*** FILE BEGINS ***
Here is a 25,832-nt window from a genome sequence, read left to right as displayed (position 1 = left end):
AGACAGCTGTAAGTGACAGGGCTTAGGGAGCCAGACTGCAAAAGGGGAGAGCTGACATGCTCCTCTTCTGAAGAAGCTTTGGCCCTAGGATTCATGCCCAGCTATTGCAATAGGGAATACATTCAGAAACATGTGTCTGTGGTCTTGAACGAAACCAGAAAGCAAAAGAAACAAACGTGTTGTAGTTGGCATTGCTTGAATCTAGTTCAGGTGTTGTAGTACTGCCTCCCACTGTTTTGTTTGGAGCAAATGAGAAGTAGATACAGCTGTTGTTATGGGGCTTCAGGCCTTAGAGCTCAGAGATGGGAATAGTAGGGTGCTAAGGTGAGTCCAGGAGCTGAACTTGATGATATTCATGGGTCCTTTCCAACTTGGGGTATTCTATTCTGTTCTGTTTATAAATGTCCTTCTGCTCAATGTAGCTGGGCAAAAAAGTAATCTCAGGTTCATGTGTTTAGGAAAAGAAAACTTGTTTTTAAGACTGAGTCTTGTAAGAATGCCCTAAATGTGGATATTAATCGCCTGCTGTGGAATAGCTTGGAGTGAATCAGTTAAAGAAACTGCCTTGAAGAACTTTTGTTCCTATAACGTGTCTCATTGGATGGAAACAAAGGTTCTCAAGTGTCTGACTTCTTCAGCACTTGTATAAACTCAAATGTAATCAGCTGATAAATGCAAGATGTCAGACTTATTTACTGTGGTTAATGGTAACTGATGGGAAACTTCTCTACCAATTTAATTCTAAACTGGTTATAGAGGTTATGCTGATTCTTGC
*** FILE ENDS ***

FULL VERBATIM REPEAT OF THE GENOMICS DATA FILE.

Here is a 25,832-nt window from a genome sequence, read left to right as displayed (position 1 = left end):
AGACAGCTGTAAGTGACAGGGCTTAGGGAGCCAGACTGCAAAAGGGGAGAGCTGACATGCTCCTCTTCTGAAGAAGCTTTGGCCCTAGGATTCATGCCCAGCTATTGCAATAGGGAATACATTCAGAAACATGTGTCTGTGGTCTTGAACGAAACCAGAAAGCAAAAGAAACAAACGTGTTGTAGTTGGCATTGCTTGAATCTAGTTCAGGTGTTGTAGTACTGCCTCCCACTGTTTTGTTTGGAGCAAATGAGAAGTAGATACAGCTGTTGTTATGGGGCTTCAGGCCTTAGAGCTCAGAGATGGGAATAGTAGGGTGCTAAGGTGAGTCCAGGAGCTGAACTTGATGATATTCATGGGTCCTTTCCAACTTGGGGTATTCTATTCTGTTCTGTTTATAAATGTCCTTCTGCTCAATGTAGCTGGGCAAAAAAGTAATCTCAGGTTCATGTGTTTAGGAAAAGAAAACTTGTTTTTAAGACTGAGTCTTGTAAGAATGCCCTAAATGTGGATATTAATCGCCTGCTGTGGAATAGCTTGGAGTGAATCAGTTAAAGAAACTGCCTTGAAGAACTTTTGTTCCTATAACGTGTCTCATTGGATGGAAACAAAGGTTCTCAAGTGTCTGACTTCTTCAGCACTTGTATAAACTCAAATGTAATCAGCTGATAAATGCAAGATGTCAGACTTATTTACTGTGGTTAATGGTAACTGATGGGAAACTTCTCTACCAATTTAATTCTAAACTGGTTATAGAGGTTATGCTGATTCTTGC